“What you are reading right now is a blog. It’s written and posted by me, because I want to. I get no financial remuneration for writing it. I don’t have to meet anyone’s criteria in order to post it. Not only I don’t have an employer or publisher, but I’m not even constrained by having to please an audience. If people won’t like it, they won’t read it, but I won’t lose anything by it. Provided I don’t break any laws (libel, incitement to violence, etc.), I can post whatever I want. This means that I can write openly and honestly, however controversial my opinions may be. It also means that I could write total bullshit; there is no quality control. I could be biased. I could be insane. I could be trolling. … not all sources are equivalent, and all sources have their pros and cons. These needs to be taken into account when evaluating information, and all information should be evaluated. - God’s Bastard, Sourcing Sources (this applies to this and other blogs by me as well; if you follow the idea's, advice or information you are on your own, don't come crying to me, it is all on you do do the work to make sure it works for you!)



“You should prepare yourself to dedicate at least five or six years to your training and practice to understand the philosophy and physiokinetics of martial arts and karate so that you can understand the true spirit of everything and dedicate your mind, body and spirit to the discipline of the art.” - cejames (note: you are on your own, make sure you get expert hands-on guidance in all things martial and self-defense)



“All I say is by way of discourse, and nothing by way of advice. I should not speak so boldly if it were my due to be believed.” - Montaigne

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Passing a Legacy


"All that can truly exist with any hope of permanence is the legacy the master leaves behind in the generation of his students." - Dave Lowry, "Ittosai's Test: Part 1," http://fightingarts.com/reading/article.php?id=462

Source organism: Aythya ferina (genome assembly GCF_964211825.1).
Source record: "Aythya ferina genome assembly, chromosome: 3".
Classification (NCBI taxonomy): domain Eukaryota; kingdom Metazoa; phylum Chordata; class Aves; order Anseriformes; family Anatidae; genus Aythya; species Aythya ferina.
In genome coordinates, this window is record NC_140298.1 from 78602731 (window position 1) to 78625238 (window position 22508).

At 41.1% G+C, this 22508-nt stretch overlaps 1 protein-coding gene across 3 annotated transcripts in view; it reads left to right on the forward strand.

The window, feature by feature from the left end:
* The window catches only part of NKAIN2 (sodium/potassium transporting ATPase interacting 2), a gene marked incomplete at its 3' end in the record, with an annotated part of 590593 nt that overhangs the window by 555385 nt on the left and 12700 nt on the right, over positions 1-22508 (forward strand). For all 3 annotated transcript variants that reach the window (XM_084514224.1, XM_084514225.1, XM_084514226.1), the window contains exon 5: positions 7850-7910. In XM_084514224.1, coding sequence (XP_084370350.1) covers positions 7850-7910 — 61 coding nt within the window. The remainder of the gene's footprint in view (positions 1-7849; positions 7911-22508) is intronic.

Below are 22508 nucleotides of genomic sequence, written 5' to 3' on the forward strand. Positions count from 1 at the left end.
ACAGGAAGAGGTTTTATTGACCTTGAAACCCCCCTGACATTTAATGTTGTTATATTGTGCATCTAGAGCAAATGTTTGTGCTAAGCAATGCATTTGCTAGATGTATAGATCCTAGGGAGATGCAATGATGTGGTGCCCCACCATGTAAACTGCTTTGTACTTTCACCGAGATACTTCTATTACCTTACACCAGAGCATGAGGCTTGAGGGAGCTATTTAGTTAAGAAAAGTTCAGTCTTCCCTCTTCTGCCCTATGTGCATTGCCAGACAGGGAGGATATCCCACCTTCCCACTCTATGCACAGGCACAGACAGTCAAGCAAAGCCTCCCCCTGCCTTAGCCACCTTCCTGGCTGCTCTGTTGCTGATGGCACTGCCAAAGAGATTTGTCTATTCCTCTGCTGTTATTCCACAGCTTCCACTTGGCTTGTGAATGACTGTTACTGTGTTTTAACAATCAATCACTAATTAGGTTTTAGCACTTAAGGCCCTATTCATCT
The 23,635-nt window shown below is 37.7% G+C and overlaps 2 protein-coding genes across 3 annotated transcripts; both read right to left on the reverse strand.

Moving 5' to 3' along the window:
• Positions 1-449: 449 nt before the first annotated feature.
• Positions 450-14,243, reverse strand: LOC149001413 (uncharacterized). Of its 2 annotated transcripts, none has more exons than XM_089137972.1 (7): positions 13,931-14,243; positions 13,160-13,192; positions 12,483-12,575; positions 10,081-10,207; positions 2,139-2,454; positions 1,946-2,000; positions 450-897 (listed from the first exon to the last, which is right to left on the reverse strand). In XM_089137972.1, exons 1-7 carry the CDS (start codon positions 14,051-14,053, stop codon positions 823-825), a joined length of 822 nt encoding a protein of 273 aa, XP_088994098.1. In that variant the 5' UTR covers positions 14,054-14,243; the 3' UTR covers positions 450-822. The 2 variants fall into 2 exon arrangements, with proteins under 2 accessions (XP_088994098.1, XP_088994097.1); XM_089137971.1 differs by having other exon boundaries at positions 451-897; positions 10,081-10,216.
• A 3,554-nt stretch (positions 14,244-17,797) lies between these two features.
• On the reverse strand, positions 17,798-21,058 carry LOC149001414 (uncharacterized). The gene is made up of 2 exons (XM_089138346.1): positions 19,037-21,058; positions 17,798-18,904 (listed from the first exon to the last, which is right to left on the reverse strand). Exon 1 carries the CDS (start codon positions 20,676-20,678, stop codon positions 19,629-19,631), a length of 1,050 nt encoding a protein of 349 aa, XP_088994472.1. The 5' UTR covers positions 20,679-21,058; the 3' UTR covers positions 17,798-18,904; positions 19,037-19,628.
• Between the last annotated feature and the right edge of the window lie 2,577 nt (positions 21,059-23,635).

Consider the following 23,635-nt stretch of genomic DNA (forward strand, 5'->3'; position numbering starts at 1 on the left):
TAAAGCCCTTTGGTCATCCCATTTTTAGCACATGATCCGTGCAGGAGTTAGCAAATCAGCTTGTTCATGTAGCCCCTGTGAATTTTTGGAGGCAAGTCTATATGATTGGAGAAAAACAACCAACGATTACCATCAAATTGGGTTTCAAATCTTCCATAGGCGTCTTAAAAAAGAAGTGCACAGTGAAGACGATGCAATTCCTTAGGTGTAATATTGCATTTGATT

This is a great article by Mr. Lowry and I enthusiastically read it the minute I saw his name as author. His works are very informative. It made me think of the system I practice, the Okinawan style of Isshinryu, a branch of the Shorinryu family. I wonder what Tatsuo-san's legacy is and is it what he would have hoped for when he passed it on to both the Okinawan and Western practitioners. 

Are the successive generations of practitioners (students) actually living up to his intentions? I wonder because I find such disparity and division in the Isshinryu community. I wonder if this disparity and division is individual ego driven or actually the individualistic essence within all martial arts. The sides are separated by a thin diaphanous barrier. 

It is easy to see, hear and feel the differences and is Isshinryu actually holding on to the essence of Tatsuo-san's teachings, that is my question for this post/article. 

As mentioned in the article by Mr. Lowry, a master such as Tatsuo-san can only leave us with only so much evidence of his work and practice. This is especially true since the only written documentation he left us was a copy of the ken-po goku-i and the certificate of grade awarded to his departing students. This can extend back to historical knowledge since the Okinawan's did not document their history and especially the history of karate. Karate history from that part of Japan is then left to perceptions as each generation learns and carries forward the systems, styles and branches of karate-do.